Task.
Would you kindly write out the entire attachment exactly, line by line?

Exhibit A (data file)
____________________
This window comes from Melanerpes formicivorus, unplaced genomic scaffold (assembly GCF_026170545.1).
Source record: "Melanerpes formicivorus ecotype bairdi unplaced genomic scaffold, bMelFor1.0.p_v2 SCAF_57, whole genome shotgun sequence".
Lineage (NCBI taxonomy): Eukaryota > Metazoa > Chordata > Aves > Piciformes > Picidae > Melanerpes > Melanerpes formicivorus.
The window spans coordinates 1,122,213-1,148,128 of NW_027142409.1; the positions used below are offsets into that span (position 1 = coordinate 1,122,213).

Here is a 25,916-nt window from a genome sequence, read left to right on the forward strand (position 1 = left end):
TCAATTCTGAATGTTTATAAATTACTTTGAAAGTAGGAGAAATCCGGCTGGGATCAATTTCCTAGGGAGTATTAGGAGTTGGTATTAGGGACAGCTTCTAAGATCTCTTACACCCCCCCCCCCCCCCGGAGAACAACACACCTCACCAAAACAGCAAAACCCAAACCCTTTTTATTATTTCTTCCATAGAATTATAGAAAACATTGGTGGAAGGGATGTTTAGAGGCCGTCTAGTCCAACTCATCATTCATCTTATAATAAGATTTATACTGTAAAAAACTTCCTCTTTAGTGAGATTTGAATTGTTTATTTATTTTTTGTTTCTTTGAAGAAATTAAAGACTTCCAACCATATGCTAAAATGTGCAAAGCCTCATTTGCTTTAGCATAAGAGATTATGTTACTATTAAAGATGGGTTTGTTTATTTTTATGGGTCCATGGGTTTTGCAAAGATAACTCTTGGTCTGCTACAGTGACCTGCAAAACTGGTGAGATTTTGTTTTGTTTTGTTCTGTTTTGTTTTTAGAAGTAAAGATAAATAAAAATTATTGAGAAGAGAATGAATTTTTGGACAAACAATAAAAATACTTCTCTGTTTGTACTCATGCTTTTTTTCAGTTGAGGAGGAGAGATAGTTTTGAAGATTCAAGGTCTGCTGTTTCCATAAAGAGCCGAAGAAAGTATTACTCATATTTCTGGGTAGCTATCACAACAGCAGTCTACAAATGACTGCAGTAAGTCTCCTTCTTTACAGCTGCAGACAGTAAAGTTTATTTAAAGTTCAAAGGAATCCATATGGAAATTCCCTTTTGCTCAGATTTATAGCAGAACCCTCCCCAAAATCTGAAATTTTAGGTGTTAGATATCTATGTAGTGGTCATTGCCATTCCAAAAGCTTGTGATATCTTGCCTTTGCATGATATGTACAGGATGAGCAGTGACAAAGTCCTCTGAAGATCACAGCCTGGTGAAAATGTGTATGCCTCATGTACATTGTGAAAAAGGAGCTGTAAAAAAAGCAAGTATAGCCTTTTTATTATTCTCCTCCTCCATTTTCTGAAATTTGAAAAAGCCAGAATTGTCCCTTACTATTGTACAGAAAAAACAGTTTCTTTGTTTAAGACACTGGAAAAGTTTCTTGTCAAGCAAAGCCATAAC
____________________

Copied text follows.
This window comes from Melanerpes formicivorus, unplaced genomic scaffold (assembly GCF_026170545.1).
Source record: "Melanerpes formicivorus ecotype bairdi unplaced genomic scaffold, bMelFor1.0.p_v2 SCAF_57, whole genome shotgun sequence".
Lineage (NCBI taxonomy): Eukaryota > Metazoa > Chordata > Aves > Piciformes > Picidae > Melanerpes > Melanerpes formicivorus.
The window spans coordinates 1,122,213-1,148,128 of NW_027142409.1; the positions used below are offsets into that span (position 1 = coordinate 1,122,213).

Here is a 25,916-nt window from a genome sequence, read left to right on the forward strand (position 1 = left end):
TCAATTCTGAATGTTTATAAATTACTTTGAAAGTAGGAGAAATCCGGCTGGGATCAATTTCCTAGGGAGTATTAGGAGTTGGTATTAGGGACAGCTTCTAAGATCTCTTACACCCCCCCCCCCCCCCGGAGAACAACACACCTCACCAAAACAGCAAAACCCAAACCCTTTTTATTATTTCTTCCATAGAATTATAGAAAACATTGGTGGAAGGGATGTTTAGAGGCCGTCTAGTCCAACTCATCATTCATCTTATAATAAGATTTATACTGTAAAAAACTTCCTCTTTAGTGAGATTTGAATTGTTTATTTATTTTTTGTTTCTTTGAAGAAATTAAAGACTTCCAACCATATGCTAAAATGTGCAAAGCCTCATTTGCTTTAGCATAAGAGATTATGTTACTATTAAAGATGGGTTTGTTTATTTTTATGGGTCCATGGGTTTTGCAAAGATAACTCTTGGTCTGCTACAGTGACCTGCAAAACTGGTGAGATTTTGTTTTGTTTTGTTCTGTTTTGTTTTTAGAAGTAAAGATAAATAAAAATTATTGAGAAGAGAATGAATTTTTGGACAAACAATAAAAATACTTCTCTGTTTGTACTCATGCTTTTTTTCAGTTGAGGAGGAGAGATAGTTTTGAAGATTCAAGGTCTGCTGTTTCCATAAAGAGCCGAAGAAAGTATTACTCATATTTCTGGGTAGCTATCACAACAGCAGTCTACAAATGACTGCAGTAAGTCTCCTTCTTTACAGCTGCAGACAGTAAAGTTTATTTAAAGTTCAAAGGAATCCATATGGAAATTCCCTTTTGCTCAGATTTATAGCAGAACCCTCCCCAAAATCTGAAATTTTAGGTGTTAGATATCTATGTAGTGGTCATTGCCATTCCAAAAGCTTGTGATATCTTGCCTTTGCATGATATGTACAGGATGAGCAGTGACAAAGTCCTCTGAAGATCACAGCCTGGTGAAAATGTGTATGCCTCATGTACATTGTGAAAAAGGAGCTGTAAAAAAAGCAAGTATAGCCTTTTTATTATTCTCCTCCTCCATTTTCTGAAATTTGAAAAAGCCAGAATTGTCCCTTACTATTGTACAGAAAAAACAGTTTCTTTGTTTAAGACACTGGAAAAGTTTCTTGTCAAGCAAAGCCATAAC